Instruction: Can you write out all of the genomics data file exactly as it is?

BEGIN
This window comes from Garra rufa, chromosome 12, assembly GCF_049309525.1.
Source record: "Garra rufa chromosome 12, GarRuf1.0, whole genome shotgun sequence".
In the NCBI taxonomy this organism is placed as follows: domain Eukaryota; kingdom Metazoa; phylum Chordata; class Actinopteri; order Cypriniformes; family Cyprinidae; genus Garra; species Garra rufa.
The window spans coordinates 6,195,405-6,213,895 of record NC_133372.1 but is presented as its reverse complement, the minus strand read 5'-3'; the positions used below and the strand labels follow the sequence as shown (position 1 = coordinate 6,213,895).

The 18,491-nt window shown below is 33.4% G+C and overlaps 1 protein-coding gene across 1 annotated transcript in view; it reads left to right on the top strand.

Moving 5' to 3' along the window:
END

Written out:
This window comes from Garra rufa, chromosome 12, assembly GCF_049309525.1.
Source record: "Garra rufa chromosome 12, GarRuf1.0, whole genome shotgun sequence".
In the NCBI taxonomy this organism is placed as follows: domain Eukaryota; kingdom Metazoa; phylum Chordata; class Actinopteri; order Cypriniformes; family Cyprinidae; genus Garra; species Garra rufa.
The window spans coordinates 6,195,405-6,213,895 of record NC_133372.1 but is presented as its reverse complement, the minus strand read 5'-3'; the positions used below and the strand labels follow the sequence as shown (position 1 = coordinate 6,213,895).

The 18,491-nt window shown below is 33.4% G+C and overlaps 1 protein-coding gene across 1 annotated transcript in view; it reads left to right on the top strand.

Moving 5' to 3' along the window: